Overnight Sleep Lab is located in the Pulmonary Associates building and is accredited by the American Academy of Sleep Medicine (AASM). This accreditation is the gold standard by which the medical community and the public can evaluate sleep medicine services. A good night's sleep is a necessity not a luxury. The kinds of conditions we can diagnose and treat are: Insomnia, Narcolepsy, Restless Leg Syndrome, Sleep Apnea (OSA), Sleepwalking, and Snoring. Our board-certified sleep specialists have partnered with a local doctor, to provide a comprehensive surgical treatment for Obstructive Sleep Apnea with the Inspire®, a hypoglossal nerve stimulation therapy. Although this is a separate business, some of the physicians of PAF are associated with this sleep lab.


Six Minute Walk Test & Oxygen Titration Test

Six Minute Walk Test (6MWT) measures the distance walked on a flat, hard surface in a period of 6 minutes. The oxygen titration test evaluates your oxygen needs at rest and during exercise/walking. Oxygen titration occurs during the 6MWT (if required). Testing can last up to 30 minutes; however, actual exercise time does not take this long. Some of the test period is to prepare you for the test and observe you after the test.

How to Prepare for the Six-Minute Walk Test & Oxygen Titration Testing
• Patients should wear comfortable clothing and appropriate shoes for walking (running type shoes).
• Patients should use their usual walking aids during the test.
• Patients should not have exercised vigorously within 2 hours of beginning the test.
• Patients can take their usual medications before testing.
• Patients should bring their personal portable oxygen equipment to scheduled testing appointment.
• Testing will be conducted on the patient’s personal oxygen equipment if warranted.


An Overnight Pulse Oximetry Study is a safe, simple, convenient, and noninvasive test that can be done at home. It provides basic information that may be useful in screening patients at risk for hypoxemia (below-normal level of oxygen in the blood) and initiating evaluation for common sleep disorders.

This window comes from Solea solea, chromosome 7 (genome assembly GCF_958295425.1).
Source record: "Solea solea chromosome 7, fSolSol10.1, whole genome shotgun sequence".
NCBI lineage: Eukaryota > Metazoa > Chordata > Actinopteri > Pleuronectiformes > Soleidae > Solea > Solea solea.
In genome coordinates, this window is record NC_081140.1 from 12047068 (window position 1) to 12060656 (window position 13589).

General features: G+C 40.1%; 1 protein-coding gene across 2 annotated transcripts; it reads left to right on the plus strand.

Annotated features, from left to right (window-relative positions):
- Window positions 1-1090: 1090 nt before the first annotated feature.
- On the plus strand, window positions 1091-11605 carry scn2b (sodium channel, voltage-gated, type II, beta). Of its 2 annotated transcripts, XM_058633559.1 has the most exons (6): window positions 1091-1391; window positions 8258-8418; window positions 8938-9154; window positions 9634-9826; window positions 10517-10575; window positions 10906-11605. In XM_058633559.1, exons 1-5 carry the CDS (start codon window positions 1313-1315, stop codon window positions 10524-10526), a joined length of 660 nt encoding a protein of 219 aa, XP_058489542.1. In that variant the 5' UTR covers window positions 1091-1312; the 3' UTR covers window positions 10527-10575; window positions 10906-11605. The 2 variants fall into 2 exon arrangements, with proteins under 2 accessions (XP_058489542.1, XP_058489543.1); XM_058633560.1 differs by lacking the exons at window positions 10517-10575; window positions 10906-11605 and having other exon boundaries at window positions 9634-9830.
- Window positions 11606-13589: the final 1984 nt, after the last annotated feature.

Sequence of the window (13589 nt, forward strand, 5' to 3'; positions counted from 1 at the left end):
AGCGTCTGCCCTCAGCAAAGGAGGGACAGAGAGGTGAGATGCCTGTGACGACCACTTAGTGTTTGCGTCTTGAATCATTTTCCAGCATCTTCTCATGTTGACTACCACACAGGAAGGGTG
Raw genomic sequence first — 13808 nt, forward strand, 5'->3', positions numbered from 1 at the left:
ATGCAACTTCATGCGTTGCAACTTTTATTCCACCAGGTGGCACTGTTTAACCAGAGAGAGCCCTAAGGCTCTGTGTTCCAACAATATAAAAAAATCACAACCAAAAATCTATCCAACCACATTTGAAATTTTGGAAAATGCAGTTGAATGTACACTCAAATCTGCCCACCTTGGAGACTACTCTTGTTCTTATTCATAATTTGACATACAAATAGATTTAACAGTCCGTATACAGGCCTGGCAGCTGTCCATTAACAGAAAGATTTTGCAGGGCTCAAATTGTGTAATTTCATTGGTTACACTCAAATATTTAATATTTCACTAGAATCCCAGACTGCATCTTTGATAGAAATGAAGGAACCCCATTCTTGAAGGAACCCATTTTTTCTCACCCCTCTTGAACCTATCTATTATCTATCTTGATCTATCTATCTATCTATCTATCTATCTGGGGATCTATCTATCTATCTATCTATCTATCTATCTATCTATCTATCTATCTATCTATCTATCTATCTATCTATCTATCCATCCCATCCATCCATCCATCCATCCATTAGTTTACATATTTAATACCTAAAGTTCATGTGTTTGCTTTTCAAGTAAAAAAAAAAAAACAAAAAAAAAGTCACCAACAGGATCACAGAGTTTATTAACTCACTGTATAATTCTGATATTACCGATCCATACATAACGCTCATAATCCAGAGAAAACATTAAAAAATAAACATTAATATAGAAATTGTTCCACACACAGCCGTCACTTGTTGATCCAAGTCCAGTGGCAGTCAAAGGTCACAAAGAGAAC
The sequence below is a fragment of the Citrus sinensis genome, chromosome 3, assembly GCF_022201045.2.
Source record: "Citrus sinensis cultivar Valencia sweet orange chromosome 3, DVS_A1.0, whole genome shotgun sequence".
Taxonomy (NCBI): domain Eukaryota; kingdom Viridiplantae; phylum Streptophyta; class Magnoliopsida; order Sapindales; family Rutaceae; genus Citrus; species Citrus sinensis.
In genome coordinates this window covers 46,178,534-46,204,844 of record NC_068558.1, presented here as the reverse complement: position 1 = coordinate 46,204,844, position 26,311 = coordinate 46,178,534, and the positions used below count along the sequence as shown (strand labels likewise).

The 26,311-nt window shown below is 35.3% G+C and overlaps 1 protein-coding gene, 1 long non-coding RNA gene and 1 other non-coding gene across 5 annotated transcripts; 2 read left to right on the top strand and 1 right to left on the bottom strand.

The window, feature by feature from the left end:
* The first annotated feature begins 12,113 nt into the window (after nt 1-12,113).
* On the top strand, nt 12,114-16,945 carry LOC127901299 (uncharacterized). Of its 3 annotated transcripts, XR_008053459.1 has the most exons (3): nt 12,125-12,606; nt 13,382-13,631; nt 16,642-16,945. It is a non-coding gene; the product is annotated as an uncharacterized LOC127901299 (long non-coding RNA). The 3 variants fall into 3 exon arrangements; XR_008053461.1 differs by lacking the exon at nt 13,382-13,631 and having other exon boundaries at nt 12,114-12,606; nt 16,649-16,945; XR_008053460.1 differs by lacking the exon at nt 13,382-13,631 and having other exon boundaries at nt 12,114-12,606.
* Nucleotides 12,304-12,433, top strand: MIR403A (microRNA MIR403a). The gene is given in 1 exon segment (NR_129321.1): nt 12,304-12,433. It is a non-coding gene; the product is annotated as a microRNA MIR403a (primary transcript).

What Are the Risks?

Overnight Pulse Oximetry Studies are noninvasive therefore there are no risks or side effects to the patients.

What to Expect?

The test involves applying a plastic clip over the end of your finger that is connected (via a cable) to a small box or wrist unit that records the data overnight. Data is recorded continuously over the course of the night. The plastic clip is usually held in place with a piece of tape, but it is not painful to have on and it can be removed easily. Within the overnight oximeter sensor is a red light that shines through your finger or the surface of your skin that can measure your pulse (or heart rate) and the oxygen content of your blood.

You will be scheduled to pick up an Overnight Oximetry Pulse Oximetry Unit after your Provider writes an order for testing. The equipment MUST be returned by NOON the next day (including units picked-up on Friday) after DAY OF PICK UP and placed in the DROPBOX outside our office located at the left side of the building. You will be provided instructions on test conditions at time of pick-up.

After the Overnight Pulse Oximetry Study
Your Provider will be able to review the study, determine if there are abnormal drops in your oxygen levels, and talk to you about your results.